The fate of our lot
Three key events corresponded with one another last Sunday. One was the case of an alleged blasphemer being manhandled by those championing the cause of religion. The other was a funeral in Liaqat Bagh in Rawalpindi translating into an organised protest in Islamabad. The last was the most horrendous one, with a suicide attack ripping through a park, rattling the city of Lahore and resulting in over 70 casualties consisting of women and children.
The three events may or may not be linked, yet all three of them do underline the National Action Plan’s shortcomings and loopholes in terms of its scope and implementation at this present time and in this current situation for the country. The palpable presence of an indoctrinated society beneath the veneer of Zarb-e-Azb’s counter terrorism efforts has undoubtedly compounded the entire process of eradicating terrorism. Sunday’s events in Islamabad and Lahore also highlight that while considerable progress has been attained in alleviating the menace of terror through armed assaults, arrests and hangings, there is much room for expanding the mandate of Zarb-e-Azb and the National Action Plan with more holistic strategies aimed at targeting mindsets as much as individuals themselves.
It came as a bit of a shock for the country that while progress on counter terrorism was being hailed by relevant institutions and agencies, an attack of such gravity did take place in a public park in Lahore which resulted in numerous casualties of innocent women or children. It buttresses the point that guaranteeing national safety for citizens needs to be complimented with an overarching strategy which dismantles fringe elements through isolation and indoctrination strategies. After the Salmaan Taseer incident and the subsequent death penalty awarded to his assassin Mumtaz Qadri, a precedent was set that taking the law into one’s own hand will be met with a fitting response. Yet as Sunday afternoon clearly demonstrated scores of protestors managed to rally into the heavily fortified capital after a funeral and that too in a city which hosts the country’s security apparatus and symbolic state institutions tasked with policymaking. The ability of the protestors to penetrate is a testament to the loopholes which need to be addressed in order for the government to live up to its promises of zero tolerance for extremism as part of NAP.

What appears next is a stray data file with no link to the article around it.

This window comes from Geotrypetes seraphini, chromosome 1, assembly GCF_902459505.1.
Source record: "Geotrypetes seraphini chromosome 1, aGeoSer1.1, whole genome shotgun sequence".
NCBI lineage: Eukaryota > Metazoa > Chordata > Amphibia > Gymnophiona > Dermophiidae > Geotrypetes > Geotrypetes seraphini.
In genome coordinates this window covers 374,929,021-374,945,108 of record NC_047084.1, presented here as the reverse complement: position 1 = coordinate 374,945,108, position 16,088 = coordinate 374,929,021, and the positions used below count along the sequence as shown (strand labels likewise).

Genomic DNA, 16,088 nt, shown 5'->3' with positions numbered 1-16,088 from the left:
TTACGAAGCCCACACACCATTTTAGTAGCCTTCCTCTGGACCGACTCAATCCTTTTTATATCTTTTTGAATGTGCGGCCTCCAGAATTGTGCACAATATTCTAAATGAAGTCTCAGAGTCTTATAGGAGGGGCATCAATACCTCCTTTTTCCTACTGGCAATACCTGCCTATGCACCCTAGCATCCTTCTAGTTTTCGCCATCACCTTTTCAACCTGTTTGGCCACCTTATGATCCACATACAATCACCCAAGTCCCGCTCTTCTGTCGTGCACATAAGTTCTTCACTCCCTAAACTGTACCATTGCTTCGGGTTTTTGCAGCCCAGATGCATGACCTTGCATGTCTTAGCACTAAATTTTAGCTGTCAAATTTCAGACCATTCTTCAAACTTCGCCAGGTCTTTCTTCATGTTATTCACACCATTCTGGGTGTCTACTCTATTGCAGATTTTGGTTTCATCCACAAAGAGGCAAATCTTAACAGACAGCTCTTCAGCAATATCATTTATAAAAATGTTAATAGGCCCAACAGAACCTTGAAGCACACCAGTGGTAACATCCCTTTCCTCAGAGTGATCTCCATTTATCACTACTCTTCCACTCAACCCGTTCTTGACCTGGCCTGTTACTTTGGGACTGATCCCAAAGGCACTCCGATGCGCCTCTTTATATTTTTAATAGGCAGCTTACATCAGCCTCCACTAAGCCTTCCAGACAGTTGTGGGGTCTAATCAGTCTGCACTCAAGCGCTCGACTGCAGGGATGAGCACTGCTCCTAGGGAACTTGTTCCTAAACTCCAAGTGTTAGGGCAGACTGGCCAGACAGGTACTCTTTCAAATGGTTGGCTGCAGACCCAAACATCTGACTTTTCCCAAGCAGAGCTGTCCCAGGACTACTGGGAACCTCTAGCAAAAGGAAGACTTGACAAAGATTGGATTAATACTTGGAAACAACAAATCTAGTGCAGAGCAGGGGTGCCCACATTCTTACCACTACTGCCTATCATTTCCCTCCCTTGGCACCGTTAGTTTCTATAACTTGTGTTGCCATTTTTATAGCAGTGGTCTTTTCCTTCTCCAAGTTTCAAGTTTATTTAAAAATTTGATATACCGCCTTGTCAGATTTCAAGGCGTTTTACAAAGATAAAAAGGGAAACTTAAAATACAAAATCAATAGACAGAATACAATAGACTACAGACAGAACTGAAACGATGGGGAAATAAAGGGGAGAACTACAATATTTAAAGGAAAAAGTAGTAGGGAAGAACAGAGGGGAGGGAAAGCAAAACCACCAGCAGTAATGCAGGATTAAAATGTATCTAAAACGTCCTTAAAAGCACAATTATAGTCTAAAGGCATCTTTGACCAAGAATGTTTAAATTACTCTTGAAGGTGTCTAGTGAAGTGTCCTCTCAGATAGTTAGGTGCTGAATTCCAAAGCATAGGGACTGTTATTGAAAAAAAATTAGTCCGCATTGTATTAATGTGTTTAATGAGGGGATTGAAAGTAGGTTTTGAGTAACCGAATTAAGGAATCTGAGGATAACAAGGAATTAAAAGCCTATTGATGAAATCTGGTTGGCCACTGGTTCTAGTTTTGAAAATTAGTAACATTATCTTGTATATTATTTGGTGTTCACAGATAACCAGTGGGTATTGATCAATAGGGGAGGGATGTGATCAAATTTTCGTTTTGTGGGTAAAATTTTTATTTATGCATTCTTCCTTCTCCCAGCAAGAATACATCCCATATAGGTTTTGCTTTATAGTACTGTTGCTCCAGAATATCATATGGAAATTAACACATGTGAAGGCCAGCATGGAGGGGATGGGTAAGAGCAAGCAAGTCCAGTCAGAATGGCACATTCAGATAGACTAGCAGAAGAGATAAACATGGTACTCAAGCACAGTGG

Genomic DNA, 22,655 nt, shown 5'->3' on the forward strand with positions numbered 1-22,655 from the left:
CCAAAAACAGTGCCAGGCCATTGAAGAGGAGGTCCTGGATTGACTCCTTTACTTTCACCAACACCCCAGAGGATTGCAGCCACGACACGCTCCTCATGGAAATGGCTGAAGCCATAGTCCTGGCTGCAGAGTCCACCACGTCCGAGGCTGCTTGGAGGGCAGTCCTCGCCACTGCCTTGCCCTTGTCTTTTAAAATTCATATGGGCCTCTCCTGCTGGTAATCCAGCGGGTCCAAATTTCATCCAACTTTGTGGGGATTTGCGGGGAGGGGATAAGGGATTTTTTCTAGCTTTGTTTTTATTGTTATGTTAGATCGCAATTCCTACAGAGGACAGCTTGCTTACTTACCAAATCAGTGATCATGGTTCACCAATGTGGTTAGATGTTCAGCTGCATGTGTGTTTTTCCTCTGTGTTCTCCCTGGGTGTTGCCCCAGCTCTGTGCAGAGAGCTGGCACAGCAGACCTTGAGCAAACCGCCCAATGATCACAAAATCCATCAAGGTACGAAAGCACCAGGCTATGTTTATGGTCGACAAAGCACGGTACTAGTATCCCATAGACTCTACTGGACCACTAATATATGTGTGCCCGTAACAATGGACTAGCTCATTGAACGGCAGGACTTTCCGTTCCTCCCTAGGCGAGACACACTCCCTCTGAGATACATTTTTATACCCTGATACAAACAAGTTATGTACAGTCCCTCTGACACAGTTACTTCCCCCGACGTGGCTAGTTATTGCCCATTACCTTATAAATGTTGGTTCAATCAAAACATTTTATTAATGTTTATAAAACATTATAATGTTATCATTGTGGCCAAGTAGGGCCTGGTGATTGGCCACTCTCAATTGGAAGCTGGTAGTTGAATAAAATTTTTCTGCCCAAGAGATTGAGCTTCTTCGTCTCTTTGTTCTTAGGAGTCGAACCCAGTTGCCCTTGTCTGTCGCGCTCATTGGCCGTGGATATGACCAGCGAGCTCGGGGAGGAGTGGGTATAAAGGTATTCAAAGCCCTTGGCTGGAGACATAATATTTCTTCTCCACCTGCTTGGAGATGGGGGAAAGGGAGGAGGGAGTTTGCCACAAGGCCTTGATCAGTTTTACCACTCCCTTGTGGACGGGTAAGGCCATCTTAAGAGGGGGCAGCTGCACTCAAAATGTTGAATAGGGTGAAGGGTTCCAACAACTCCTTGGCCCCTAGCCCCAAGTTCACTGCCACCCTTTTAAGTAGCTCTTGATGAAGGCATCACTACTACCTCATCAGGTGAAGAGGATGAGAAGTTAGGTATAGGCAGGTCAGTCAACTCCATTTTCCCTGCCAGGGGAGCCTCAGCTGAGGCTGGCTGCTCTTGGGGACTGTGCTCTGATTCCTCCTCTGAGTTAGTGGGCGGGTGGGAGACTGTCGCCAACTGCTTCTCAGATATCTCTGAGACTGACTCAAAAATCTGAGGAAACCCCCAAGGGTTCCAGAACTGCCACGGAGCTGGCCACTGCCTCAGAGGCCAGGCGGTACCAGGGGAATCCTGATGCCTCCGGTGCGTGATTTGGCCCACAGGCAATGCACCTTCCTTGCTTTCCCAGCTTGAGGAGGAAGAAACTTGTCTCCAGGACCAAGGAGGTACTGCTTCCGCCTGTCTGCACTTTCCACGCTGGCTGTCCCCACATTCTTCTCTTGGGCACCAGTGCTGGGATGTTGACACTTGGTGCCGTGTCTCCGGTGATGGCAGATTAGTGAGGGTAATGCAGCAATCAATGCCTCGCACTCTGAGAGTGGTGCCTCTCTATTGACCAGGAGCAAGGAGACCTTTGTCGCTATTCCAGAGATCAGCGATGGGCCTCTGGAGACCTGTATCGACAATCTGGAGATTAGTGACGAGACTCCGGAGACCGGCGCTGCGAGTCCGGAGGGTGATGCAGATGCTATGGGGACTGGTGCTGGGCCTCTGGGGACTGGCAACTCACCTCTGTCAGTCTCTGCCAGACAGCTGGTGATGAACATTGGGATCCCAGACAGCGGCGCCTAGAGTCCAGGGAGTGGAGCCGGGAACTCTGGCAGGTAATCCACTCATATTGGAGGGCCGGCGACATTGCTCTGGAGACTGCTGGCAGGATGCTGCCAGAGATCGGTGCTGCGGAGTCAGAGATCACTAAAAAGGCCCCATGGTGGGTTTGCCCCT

The response to the ensuing madness, however, was teetering yet it is definitely not for the first time. Take the Junaid Jamshed incident at the Benazir Bhutto International Airport earlier as a prime example. Despite being a divisive and polarising character, the singer turned evangelical was confronted with the inability of the airport security officials to curb his assailants hinting at the agencies inability in providing protection to ordinary citizens under such circumstances. The fact that property was damaged in Islamabad when the protestors marched into the Red Zone in Islamabad and a suicide attack of such gravity took place in Lahore when counter terrorism efforts were being hailed on every front hints at how much more needs to be done. NAP’s central theme which is about internal security and counter terrorism would prove to be, or viewed as a cosmetic exercise if it fails to secure ordinary citizens or mobs take the law and order situation into their own hands.
Events on Sunday where 38 policemen were injured in clashes in Islamabad hint at the resolve of the men tasked with guaranteeing security. Yet it is up to the policymakers to answer questions over how successful mobocracy, suicide attacks and a breakdown of the rule of law continue unabated. Above all, what would it take to reign in the fringe? Surely, it is a part of counter terrorism, isn’t it?